This is an excellent example of generating controversy in order to demonize a safe and effective technology. The real story here is that the Chinese trial was thoroughly reviewed by Tufts, and as reported by Science:

The reviews found no evidence of health or safety problems in the children fed golden rice; they also concluded that the study’s data were scientifically accurate and valid. Indeed, Souvaine’s letter to the USDA stresses that the results “have important public health and nutrition implications, for China and other parts of the world.”

However, there were issues with the informed consent and Chinese oversight of the study. While this is unfortunate, it has absolutely nothing to do with the scientific validity of the study. Nor is this an indictment of GR research in general. The 32 scientists were anti-GMO activists, but their objections are presented in a way to make it seem like the scientific community objected to the study. This is all an attempt to distract from the actual results of the study, which show that GR is an effective method of increasing vitamin A levels.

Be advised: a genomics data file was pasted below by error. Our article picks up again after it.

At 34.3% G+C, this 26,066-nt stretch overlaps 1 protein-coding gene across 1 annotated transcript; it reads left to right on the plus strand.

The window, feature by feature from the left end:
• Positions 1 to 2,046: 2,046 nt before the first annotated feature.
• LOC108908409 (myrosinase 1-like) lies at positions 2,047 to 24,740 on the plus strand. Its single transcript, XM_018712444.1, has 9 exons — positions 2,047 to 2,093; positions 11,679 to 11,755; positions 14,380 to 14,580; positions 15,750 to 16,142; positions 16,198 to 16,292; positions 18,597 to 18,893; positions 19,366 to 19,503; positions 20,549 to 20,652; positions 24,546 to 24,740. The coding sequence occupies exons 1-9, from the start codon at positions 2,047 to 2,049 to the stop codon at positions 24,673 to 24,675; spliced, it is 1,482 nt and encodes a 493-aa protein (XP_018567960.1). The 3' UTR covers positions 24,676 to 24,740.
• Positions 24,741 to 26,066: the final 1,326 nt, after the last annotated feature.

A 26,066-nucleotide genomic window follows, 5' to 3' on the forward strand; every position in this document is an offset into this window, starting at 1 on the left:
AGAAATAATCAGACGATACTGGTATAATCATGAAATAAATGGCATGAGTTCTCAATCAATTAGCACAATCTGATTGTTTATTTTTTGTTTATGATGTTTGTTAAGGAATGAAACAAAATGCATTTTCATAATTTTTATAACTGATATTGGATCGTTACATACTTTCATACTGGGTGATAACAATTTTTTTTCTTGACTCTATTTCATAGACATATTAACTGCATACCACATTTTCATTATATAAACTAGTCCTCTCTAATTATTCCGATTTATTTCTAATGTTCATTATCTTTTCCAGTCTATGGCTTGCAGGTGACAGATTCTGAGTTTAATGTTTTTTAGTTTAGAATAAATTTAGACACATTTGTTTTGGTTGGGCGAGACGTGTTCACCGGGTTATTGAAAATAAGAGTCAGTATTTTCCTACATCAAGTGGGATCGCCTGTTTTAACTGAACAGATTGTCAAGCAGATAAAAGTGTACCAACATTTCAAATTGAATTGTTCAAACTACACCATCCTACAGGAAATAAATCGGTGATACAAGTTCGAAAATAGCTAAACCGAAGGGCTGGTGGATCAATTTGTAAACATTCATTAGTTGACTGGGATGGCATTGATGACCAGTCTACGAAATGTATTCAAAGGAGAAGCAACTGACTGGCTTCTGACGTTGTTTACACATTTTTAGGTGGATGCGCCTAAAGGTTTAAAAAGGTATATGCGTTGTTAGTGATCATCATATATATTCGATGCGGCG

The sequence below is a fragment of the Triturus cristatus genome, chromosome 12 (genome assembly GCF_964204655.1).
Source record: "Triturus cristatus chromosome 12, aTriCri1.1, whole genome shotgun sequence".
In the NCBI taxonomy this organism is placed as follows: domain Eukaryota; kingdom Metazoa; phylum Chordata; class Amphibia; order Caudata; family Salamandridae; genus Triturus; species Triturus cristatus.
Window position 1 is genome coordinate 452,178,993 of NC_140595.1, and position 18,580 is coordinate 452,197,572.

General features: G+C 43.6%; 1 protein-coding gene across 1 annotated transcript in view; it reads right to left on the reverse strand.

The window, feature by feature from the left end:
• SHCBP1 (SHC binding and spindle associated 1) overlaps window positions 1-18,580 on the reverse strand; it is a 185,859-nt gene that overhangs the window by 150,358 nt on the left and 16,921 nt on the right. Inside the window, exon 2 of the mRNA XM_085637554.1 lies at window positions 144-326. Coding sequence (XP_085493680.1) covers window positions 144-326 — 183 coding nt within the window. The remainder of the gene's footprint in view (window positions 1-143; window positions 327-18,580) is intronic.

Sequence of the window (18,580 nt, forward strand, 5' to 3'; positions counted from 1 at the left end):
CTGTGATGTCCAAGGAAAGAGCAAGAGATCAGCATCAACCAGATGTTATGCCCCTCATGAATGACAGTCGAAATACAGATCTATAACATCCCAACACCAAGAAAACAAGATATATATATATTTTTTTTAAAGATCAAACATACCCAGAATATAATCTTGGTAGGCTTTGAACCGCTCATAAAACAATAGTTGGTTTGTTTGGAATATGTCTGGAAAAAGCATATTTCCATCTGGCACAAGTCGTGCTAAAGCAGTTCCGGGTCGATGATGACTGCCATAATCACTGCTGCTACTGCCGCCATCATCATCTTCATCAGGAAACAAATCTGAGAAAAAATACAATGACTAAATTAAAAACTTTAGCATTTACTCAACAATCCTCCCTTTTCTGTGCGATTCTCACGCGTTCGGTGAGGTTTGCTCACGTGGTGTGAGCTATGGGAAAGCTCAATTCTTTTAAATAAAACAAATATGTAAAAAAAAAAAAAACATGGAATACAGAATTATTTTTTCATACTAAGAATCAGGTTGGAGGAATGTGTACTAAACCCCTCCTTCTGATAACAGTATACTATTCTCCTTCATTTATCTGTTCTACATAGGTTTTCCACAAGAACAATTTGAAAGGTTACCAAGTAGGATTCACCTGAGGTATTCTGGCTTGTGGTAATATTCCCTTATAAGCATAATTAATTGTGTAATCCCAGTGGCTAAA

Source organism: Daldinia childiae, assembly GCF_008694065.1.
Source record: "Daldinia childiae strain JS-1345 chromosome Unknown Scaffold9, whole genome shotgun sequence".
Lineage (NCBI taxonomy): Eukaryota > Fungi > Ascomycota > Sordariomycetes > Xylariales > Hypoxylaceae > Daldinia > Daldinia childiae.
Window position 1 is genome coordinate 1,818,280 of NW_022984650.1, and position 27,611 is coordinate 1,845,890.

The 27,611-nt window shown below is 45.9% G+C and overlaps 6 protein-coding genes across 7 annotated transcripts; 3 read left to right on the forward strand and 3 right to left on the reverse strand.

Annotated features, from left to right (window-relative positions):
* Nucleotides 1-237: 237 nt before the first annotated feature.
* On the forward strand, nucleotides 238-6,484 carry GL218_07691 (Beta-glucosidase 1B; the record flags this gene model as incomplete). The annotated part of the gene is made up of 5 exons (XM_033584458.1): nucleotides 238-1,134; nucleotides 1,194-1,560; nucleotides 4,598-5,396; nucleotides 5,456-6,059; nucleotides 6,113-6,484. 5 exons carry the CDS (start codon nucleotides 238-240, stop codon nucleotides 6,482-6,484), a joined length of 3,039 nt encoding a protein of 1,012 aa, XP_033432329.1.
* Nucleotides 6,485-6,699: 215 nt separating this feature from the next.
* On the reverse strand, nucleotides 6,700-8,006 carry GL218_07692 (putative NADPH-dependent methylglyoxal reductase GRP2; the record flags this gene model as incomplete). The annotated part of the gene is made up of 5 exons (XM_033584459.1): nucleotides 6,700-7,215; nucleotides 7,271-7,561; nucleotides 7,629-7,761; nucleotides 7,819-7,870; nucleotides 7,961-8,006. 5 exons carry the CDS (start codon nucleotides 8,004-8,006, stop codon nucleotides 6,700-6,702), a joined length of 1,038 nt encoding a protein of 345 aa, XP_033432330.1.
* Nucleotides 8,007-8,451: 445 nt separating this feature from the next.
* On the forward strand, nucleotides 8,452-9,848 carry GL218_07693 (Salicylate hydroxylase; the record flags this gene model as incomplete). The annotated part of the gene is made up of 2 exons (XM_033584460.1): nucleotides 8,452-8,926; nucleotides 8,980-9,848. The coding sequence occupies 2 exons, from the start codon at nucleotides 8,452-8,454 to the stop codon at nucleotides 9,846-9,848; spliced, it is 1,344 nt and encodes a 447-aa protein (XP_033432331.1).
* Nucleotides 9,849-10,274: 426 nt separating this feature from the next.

It is easy to raise objections to any new scientific research or technology. There are always many potential problems, research is never perfect, individuals make mistakes, and new technologies always seem to take more time than initially promised or that it seems like they should.

Any new technology or proposed solution can therefore be made to seem like a boondoggle if you obsess over the problems and make every effort to exaggerate them. You can make vaccines seem unsafe, fluoride in public water to be irresponsible, evolution to be uncertain, global warming to be a hoax, psychiatry to be a crime against humanity, or whatever suits your ideological agenda.

We are best served, however, not by ideological attacks but by a fair and thorough assessment of risks and benefits and cost effectiveness.

The available science and assessments indicate that GR is an extremely promising technology that gives every indication of being safe, effective, and cost-effective. It has the potential to save millions of children from going blind and thousands from dying .

Rather than opposing this technology, we should be providing public funding to support the corporate and charitable funding already being used. Field trials should be accelerated and GR should be fast-tracked, while conducting the extensive studies necessary to address every potential aspect of the technology. The potential humanitarian benefit is huge and worth the investment.

The misinformation campaign by anti-GMO groups serves only to slow the development and adoption of golden rice. In this case there is a measurable body count and human cost associated with their ideological opposition.